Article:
Christmas in Christ Chapel as a first-time participant

Sophia White-

Christmas in Christ Chapel (CinCC) is truly an adventure in personal discipline and building connections. With several hundreds of hours of rehearsal and 360 hours of performances, my body was full of aches. Headaches, blisters, dehydration, and a variety of other pains. I was entirely convinced that, at some point, my knees would give out and I would slip underneath the risers as if I were ‘Flat Stanley’. I had to learn how to take care of myself prior to the concerts: drinking several cups of water, putting bandaids on my heels, taking pain meds, but most of all managing to keep myself enthusiastic and prepared for concerts.

Each concert reached a point of complete dissociation in my mind and body, but eventually, I would be pulled out of that state. It was the moment when I was aware that within a few more songs, we were done. Did this mean that all the work we put towards, all the friendships I had made were done too? It was something I thought about, especially during the last two concerts. During those last songs, I put my all into them. I held on tight to the image of the people I cared about and sang my love into existence.

One of the best parts was the important people in my life coming to see me perform with my new friends from the choir. Regardless of how much pain I was in, I received pampering and support from all ends. I received flowers from my partner, was styled by my little sister, was praised by my parents who checked in with me after each performance, and was given the best hugs from my choir comrades as I was sobbing after the third concert.

It felt like everyone came together to take care of each other while we were all going through something physically and emotionally taxing for something we mutually cared about. For that reason, it is one of the best ways to connect with other people. It is an experience that I would recommend to anyone who struggles with getting to know other people or might be a little more introverted. As an introvert myself, I found that going through this experience with other people helped me open up to people I never would have expected to meet otherwise. People I did not think I had anything in common with, I did.

Some of this was discovered through the 30 or so memes about CinCC distributed over the weekend of the concerts. Whether you saw them on YikYak or in the Chapel Choir GroupMe, they were numerous and prepared just for this occasion. Sometimes it made it difficult to not laugh during the performances.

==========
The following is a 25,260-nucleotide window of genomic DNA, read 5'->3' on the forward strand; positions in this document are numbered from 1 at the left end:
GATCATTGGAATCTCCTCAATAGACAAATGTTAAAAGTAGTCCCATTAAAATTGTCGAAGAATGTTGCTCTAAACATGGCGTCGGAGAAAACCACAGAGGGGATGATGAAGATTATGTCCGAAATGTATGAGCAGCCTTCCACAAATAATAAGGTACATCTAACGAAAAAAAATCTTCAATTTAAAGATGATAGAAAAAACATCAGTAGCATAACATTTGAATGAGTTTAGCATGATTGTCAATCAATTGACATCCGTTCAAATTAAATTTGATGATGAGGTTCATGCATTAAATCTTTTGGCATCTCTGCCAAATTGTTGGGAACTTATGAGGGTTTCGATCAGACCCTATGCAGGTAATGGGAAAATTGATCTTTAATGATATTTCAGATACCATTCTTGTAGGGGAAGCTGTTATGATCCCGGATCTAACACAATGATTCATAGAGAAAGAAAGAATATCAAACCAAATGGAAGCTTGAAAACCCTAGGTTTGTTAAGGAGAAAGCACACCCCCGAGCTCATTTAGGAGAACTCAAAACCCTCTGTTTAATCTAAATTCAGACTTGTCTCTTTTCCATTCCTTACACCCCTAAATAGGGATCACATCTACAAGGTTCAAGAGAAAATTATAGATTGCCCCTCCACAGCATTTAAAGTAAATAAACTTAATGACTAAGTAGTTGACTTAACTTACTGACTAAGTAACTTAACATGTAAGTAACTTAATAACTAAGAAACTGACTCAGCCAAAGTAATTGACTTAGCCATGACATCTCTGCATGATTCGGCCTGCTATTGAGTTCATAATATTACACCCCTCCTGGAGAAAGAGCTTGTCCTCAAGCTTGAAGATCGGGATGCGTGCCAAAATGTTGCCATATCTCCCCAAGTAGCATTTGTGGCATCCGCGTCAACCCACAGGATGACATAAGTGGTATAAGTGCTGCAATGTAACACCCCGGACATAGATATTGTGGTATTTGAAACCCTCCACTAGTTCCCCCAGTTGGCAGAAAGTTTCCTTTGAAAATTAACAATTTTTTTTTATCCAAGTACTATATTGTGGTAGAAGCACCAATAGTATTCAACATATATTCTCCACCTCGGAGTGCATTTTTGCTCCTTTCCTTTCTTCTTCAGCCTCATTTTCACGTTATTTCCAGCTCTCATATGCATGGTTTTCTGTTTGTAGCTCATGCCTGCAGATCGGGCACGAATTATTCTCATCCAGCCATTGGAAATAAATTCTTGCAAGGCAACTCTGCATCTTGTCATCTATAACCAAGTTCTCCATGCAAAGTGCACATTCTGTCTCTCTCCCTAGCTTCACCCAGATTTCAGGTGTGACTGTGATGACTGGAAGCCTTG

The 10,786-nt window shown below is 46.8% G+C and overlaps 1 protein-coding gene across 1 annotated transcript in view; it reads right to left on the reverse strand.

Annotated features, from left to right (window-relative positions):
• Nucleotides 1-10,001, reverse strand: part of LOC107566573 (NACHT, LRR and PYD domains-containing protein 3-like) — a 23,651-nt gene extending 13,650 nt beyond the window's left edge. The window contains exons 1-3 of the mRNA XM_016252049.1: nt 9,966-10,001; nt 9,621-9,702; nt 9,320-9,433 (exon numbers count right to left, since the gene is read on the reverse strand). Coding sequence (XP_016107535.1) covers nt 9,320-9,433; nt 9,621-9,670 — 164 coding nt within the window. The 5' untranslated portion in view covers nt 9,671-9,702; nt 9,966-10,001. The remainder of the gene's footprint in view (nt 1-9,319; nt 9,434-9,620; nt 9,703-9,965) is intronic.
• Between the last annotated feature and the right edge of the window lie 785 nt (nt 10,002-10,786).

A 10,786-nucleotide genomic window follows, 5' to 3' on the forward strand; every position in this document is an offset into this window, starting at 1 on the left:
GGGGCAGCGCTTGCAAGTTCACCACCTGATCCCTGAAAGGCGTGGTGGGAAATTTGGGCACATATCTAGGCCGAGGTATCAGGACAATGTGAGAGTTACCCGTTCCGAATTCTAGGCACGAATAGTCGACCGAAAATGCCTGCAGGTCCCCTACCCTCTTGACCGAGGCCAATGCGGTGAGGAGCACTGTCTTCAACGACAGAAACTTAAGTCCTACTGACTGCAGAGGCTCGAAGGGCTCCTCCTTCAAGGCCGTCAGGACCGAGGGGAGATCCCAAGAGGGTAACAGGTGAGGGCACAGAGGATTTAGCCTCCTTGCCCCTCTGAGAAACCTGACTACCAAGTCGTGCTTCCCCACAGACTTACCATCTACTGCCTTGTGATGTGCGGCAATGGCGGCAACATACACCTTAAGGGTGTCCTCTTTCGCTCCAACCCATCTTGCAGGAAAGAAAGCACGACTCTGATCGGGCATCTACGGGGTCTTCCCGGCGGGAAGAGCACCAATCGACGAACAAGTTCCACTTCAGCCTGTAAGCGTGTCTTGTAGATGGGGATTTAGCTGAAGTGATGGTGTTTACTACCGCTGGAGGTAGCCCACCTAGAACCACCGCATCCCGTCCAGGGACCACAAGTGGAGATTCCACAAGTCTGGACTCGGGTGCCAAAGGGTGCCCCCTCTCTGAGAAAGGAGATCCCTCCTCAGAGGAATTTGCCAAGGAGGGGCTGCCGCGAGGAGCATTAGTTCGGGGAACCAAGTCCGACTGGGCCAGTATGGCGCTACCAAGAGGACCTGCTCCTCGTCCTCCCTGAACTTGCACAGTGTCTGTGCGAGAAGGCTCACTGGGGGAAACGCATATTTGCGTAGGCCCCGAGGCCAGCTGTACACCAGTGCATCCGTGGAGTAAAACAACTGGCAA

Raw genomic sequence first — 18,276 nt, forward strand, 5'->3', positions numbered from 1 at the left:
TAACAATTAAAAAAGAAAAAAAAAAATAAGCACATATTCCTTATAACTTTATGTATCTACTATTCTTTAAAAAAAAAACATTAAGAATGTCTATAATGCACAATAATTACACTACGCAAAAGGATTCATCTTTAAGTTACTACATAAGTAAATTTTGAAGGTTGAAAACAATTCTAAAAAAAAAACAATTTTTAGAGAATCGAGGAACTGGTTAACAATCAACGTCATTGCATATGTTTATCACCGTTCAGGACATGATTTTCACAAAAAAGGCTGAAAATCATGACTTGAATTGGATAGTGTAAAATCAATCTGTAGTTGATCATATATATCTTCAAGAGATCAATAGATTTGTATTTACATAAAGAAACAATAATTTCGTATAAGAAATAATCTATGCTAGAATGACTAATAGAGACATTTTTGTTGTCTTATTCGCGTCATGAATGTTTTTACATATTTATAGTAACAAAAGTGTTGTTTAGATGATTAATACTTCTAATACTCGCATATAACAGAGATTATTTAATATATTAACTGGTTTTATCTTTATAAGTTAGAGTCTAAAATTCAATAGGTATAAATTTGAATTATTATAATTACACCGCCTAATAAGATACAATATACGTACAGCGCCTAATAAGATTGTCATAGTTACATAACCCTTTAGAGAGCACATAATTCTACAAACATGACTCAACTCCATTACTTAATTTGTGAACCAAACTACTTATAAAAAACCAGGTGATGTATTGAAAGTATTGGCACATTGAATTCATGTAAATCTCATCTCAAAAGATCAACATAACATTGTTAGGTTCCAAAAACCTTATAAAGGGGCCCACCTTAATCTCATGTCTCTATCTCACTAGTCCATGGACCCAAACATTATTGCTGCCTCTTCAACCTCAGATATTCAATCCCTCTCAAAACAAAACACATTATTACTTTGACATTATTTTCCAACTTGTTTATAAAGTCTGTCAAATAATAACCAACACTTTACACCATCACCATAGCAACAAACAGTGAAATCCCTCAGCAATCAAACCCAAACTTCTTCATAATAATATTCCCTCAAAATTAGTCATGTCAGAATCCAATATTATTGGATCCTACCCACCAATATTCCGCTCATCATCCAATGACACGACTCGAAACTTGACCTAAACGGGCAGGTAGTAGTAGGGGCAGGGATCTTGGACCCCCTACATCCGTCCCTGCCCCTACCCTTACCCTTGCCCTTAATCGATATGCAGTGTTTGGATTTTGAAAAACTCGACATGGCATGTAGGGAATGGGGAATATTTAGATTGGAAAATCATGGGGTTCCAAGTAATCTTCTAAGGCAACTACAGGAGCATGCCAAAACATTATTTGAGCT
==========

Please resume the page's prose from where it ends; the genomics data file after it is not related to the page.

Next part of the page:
Even though it is seen as this grandiose serious event, there is also this hidden chaos that underlies it all. If you’ve never been part of CinCC, you might have no idea just how much goofiness takes part in these performances coming together. The humor becomes so broken by the end of these weeks of preparation that anything (literally anything) becomes hilarious. I remember finding someone’s shoes funny.

I can see why this might be a sad time for seniors who have done this event for years. The memories you make from these experiences stay with you. CinCC brings people together. Even if it is a grueling time, it truly is worth it. You don’t know who you’ll meet next year. Each year brings new people, new songs, new inside jokes, and new experiences. So I can sympathize with seniors who will never experience CinCC quite the same way they did in the years past.

I am happy to have a break from the song memorization, hot robes, and lack of time to finish work, but I will be happy to do it again next year. I wouldn’t do it all over again right now, but a year down the road sounds nice. I need some time to catch up and get through my first semester here first.

For those of you who are professors, give your students some grace at this time. Some of us are still having post-CinCC recovery. Which, yes, is a real thing. Just give us a few more days, and I am sure that the rest of us will catch up on deadlines, give our presentations, and get around to writing those essays. I believe the first priority to getting through the end of this semester should be a little bit of rest. I say this on behalf of students who need it.

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